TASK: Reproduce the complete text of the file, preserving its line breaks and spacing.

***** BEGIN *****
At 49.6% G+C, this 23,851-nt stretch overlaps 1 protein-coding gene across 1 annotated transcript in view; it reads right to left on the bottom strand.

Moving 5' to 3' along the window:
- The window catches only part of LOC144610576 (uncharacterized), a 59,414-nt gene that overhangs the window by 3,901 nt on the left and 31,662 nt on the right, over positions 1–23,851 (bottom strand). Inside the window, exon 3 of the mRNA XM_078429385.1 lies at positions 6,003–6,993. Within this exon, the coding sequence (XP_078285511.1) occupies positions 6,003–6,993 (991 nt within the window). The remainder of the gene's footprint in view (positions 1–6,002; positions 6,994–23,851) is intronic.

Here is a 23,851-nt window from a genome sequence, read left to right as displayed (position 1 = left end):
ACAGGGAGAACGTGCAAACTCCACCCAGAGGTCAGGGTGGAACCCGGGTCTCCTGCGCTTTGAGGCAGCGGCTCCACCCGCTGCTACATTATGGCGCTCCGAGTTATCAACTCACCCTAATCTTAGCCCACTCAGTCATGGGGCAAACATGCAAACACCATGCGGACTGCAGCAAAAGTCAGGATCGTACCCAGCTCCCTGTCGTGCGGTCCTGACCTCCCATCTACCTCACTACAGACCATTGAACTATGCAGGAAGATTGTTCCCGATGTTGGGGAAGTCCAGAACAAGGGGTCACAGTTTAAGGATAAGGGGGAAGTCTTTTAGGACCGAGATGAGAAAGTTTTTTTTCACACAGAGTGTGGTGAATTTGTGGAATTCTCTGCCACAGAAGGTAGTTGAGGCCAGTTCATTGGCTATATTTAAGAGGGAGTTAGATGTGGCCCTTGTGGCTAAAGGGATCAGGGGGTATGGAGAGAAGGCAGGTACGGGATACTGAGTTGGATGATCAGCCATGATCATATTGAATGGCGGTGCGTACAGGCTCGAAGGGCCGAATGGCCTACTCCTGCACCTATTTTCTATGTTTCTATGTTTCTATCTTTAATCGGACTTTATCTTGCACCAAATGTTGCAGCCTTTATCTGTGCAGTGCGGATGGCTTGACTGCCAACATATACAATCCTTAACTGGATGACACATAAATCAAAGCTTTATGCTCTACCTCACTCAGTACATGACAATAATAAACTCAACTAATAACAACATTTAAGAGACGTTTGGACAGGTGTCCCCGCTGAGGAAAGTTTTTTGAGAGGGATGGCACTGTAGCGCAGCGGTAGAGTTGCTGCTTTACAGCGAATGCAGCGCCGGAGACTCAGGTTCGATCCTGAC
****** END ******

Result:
At 49.6% G+C, this 23,851-nt stretch overlaps 1 protein-coding gene across 1 annotated transcript in view; it reads right to left on the bottom strand.

Moving 5' to 3' along the window:
- The window catches only part of LOC144610576 (uncharacterized), a 59,414-nt gene that overhangs the window by 3,901 nt on the left and 31,662 nt on the right, over positions 1–23,851 (bottom strand). Inside the window, exon 3 of the mRNA XM_078429385.1 lies at positions 6,003–6,993. Within this exon, the coding sequence (XP_078285511.1) occupies positions 6,003–6,993 (991 nt within the window). The remainder of the gene's footprint in view (positions 1–6,002; positions 6,994–23,851) is intronic.

Here is a 23,851-nt window from a genome sequence, read left to right as displayed (position 1 = left end):
ACAGGGAGAACGTGCAAACTCCACCCAGAGGTCAGGGTGGAACCCGGGTCTCCTGCGCTTTGAGGCAGCGGCTCCACCCGCTGCTACATTATGGCGCTCCGAGTTATCAACTCACCCTAATCTTAGCCCACTCAGTCATGGGGCAAACATGCAAACACCATGCGGACTGCAGCAAAAGTCAGGATCGTACCCAGCTCCCTGTCGTGCGGTCCTGACCTCCCATCTACCTCACTACAGACCATTGAACTATGCAGGAAGATTGTTCCCGATGTTGGGGAAGTCCAGAACAAGGGGTCACAGTTTAAGGATAAGGGGGAAGTCTTTTAGGACCGAGATGAGAAAGTTTTTTTTCACACAGAGTGTGGTGAATTTGTGGAATTCTCTGCCACAGAAGGTAGTTGAGGCCAGTTCATTGGCTATATTTAAGAGGGAGTTAGATGTGGCCCTTGTGGCTAAAGGGATCAGGGGGTATGGAGAGAAGGCAGGTACGGGATACTGAGTTGGATGATCAGCCATGATCATATTGAATGGCGGTGCGTACAGGCTCGAAGGGCCGAATGGCCTACTCCTGCACCTATTTTCTATGTTTCTATGTTTCTATCTTTAATCGGACTTTATCTTGCACCAAATGTTGCAGCCTTTATCTGTGCAGTGCGGATGGCTTGACTGCCAACATATACAATCCTTAACTGGATGACACATAAATCAAAGCTTTATGCTCTACCTCACTCAGTACATGACAATAATAAACTCAACTAATAACAACATTTAAGAGACGTTTGGACAGGTGTCCCCGCTGAGGAAAGTTTTTTGAGAGGGATGGCACTGTAGCGCAGCGGTAGAGTTGCTGCTTTACAGCGAATGCAGCGCCGGAGACTCAGGTTCGATCCTGAC